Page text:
A DISCRETIONARY EXIT FROM A LONG-TERM TRADE

In January 2007 I received an e-mail from a friend who told me about his great bullishness on Ford Motor Company. The firm had just indicated it was likely to announce its biggest quarterly loss in the company’s history, but my friend Gerard de Bruin outlined his reasons why the new CEO would turn the company around. He was a retired money manager whose approach to finding stocks was based on the fundamentals. I respected his judgment and took a look at the stock (see Figures 6.5 and 6.6).
Figure 6.5 F monthly
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A quick look at a 20-year long monthly chart of Ford revealed a bull market top near $40, followed by a vicious bear market, which took the stock down to $6 in 2003. Ford bounced, then slowly slid to a slightly lower low in 2006. I love this pattern of a slightly lower low, accompanied by massive bullish divergences. With the company prospects very appealing, according to my fundamentalist friend, and a monthly chart very constructive, it was time to look at a weekly chart.7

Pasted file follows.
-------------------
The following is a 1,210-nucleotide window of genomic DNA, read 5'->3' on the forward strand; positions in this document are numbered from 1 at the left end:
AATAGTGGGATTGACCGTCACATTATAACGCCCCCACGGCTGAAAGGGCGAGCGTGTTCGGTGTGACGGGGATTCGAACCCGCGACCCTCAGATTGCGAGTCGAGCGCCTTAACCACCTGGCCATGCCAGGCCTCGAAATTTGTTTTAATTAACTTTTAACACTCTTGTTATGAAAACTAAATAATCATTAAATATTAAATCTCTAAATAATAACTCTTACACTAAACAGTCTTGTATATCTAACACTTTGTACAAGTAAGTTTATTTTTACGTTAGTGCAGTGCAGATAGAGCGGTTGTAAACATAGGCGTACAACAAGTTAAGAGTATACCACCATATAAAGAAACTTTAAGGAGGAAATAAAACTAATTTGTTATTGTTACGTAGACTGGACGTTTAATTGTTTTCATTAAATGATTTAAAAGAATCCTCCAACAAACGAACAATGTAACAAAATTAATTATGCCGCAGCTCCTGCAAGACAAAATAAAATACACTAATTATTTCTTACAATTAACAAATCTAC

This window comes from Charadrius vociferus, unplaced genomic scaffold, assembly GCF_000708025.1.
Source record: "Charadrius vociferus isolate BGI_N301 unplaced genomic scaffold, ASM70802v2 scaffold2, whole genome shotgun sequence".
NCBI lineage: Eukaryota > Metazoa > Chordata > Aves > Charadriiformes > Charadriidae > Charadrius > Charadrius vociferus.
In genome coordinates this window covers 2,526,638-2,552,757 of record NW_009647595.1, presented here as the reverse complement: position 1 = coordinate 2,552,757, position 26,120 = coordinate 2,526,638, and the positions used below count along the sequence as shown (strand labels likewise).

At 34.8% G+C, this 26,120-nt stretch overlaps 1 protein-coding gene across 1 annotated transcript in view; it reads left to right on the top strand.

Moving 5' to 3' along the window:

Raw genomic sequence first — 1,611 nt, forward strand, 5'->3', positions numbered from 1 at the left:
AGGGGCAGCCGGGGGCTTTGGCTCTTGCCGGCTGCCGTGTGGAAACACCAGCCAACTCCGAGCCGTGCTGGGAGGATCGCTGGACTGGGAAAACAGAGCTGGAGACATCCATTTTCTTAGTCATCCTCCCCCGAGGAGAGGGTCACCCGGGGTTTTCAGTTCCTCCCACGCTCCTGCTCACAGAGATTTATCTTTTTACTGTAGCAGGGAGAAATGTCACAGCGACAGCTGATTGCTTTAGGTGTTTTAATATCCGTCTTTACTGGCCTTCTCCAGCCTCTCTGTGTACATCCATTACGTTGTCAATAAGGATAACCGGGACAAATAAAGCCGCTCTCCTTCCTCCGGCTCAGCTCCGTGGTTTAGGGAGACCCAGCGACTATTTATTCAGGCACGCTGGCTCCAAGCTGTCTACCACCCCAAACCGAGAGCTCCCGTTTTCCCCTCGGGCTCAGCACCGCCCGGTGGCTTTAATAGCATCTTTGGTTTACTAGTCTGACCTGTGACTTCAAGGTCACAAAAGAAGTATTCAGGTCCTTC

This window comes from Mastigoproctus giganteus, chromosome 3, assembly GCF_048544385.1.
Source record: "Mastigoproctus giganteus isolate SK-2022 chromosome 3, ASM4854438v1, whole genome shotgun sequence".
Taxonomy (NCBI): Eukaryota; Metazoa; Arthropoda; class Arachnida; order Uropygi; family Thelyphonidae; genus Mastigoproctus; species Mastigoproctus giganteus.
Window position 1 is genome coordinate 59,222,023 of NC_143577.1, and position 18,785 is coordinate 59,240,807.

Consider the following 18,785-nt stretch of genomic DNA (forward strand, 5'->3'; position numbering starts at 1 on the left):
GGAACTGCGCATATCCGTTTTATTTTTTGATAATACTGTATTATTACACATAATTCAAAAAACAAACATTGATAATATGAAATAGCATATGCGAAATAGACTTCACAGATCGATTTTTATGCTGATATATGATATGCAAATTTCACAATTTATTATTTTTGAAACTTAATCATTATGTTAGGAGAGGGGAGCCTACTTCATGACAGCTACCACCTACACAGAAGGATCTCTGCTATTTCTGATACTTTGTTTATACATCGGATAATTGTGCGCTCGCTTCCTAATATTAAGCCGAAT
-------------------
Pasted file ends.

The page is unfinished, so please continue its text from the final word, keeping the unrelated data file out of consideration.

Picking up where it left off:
Figure 6.6 F weekly
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The weekly chart confirmed multiple bullish divergences at the 2006 bottom and added another strong buy signal—a deep spike of the weekly Force Index, marked by an arrow on the chart. Such a downspike reflects a huge volume of sales, ...

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